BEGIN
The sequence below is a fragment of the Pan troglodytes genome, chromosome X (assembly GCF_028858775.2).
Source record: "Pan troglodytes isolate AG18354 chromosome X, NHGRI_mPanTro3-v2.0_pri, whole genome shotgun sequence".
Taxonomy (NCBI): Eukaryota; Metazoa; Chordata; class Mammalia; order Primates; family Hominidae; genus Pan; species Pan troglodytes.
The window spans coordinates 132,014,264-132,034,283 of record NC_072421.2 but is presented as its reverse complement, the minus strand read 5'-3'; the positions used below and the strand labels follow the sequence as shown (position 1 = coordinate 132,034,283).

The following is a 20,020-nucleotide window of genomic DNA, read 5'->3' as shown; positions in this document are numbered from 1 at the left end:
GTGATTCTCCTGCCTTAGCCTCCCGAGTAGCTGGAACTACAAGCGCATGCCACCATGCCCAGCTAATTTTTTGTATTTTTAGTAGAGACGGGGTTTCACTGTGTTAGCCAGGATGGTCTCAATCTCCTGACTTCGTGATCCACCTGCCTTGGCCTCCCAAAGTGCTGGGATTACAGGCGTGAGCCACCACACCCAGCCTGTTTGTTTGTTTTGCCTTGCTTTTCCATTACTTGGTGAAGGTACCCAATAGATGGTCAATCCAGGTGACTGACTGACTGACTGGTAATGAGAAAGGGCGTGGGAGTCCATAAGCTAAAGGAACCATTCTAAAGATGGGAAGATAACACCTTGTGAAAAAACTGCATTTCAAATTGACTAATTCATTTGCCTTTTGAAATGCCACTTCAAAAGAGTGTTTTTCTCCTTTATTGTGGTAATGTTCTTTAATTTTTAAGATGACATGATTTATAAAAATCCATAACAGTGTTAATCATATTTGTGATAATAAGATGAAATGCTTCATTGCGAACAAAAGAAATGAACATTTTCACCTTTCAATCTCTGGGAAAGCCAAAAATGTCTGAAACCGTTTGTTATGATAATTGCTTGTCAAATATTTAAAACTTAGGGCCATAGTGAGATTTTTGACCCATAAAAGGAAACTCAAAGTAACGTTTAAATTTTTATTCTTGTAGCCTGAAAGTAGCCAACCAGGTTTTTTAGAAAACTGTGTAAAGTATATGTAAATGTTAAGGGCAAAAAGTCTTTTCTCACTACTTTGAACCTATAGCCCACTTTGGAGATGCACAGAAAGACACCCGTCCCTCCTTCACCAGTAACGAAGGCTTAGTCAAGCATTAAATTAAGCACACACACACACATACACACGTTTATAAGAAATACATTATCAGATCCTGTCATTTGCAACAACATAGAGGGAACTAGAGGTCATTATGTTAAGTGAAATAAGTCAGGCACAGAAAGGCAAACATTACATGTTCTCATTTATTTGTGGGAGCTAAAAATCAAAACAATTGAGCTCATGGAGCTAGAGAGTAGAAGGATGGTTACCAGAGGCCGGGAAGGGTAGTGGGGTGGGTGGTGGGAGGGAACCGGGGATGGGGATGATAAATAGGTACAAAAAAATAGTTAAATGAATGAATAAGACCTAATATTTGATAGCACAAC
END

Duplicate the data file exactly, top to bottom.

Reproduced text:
The sequence below is a fragment of the Pan troglodytes genome, chromosome X (assembly GCF_028858775.2).
Source record: "Pan troglodytes isolate AG18354 chromosome X, NHGRI_mPanTro3-v2.0_pri, whole genome shotgun sequence".
Taxonomy (NCBI): Eukaryota; Metazoa; Chordata; class Mammalia; order Primates; family Hominidae; genus Pan; species Pan troglodytes.
The window spans coordinates 132,014,264-132,034,283 of record NC_072421.2 but is presented as its reverse complement, the minus strand read 5'-3'; the positions used below and the strand labels follow the sequence as shown (position 1 = coordinate 132,034,283).

The following is a 20,020-nucleotide window of genomic DNA, read 5'->3' as shown; positions in this document are numbered from 1 at the left end:
GTGATTCTCCTGCCTTAGCCTCCCGAGTAGCTGGAACTACAAGCGCATGCCACCATGCCCAGCTAATTTTTTGTATTTTTAGTAGAGACGGGGTTTCACTGTGTTAGCCAGGATGGTCTCAATCTCCTGACTTCGTGATCCACCTGCCTTGGCCTCCCAAAGTGCTGGGATTACAGGCGTGAGCCACCACACCCAGCCTGTTTGTTTGTTTTGCCTTGCTTTTCCATTACTTGGTGAAGGTACCCAATAGATGGTCAATCCAGGTGACTGACTGACTGACTGGTAATGAGAAAGGGCGTGGGAGTCCATAAGCTAAAGGAACCATTCTAAAGATGGGAAGATAACACCTTGTGAAAAAACTGCATTTCAAATTGACTAATTCATTTGCCTTTTGAAATGCCACTTCAAAAGAGTGTTTTTCTCCTTTATTGTGGTAATGTTCTTTAATTTTTAAGATGACATGATTTATAAAAATCCATAACAGTGTTAATCATATTTGTGATAATAAGATGAAATGCTTCATTGCGAACAAAAGAAATGAACATTTTCACCTTTCAATCTCTGGGAAAGCCAAAAATGTCTGAAACCGTTTGTTATGATAATTGCTTGTCAAATATTTAAAACTTAGGGCCATAGTGAGATTTTTGACCCATAAAAGGAAACTCAAAGTAACGTTTAAATTTTTATTCTTGTAGCCTGAAAGTAGCCAACCAGGTTTTTTAGAAAACTGTGTAAAGTATATGTAAATGTTAAGGGCAAAAAGTCTTTTCTCACTACTTTGAACCTATAGCCCACTTTGGAGATGCACAGAAAGACACCCGTCCCTCCTTCACCAGTAACGAAGGCTTAGTCAAGCATTAAATTAAGCACACACACACACATACACACGTTTATAAGAAATACATTATCAGATCCTGTCATTTGCAACAACATAGAGGGAACTAGAGGTCATTATGTTAAGTGAAATAAGTCAGGCACAGAAAGGCAAACATTACATGTTCTCATTTATTTGTGGGAGCTAAAAATCAAAACAATTGAGCTCATGGAGCTAGAGAGTAGAAGGATGGTTACCAGAGGCCGGGAAGGGTAGTGGGGTGGGTGGTGGGAGGGAACCGGGGATGGGGATGATAAATAGGTACAAAAAAATAGTTAAATGAATGAATAAGACCTAATATTTGATAGCACAAC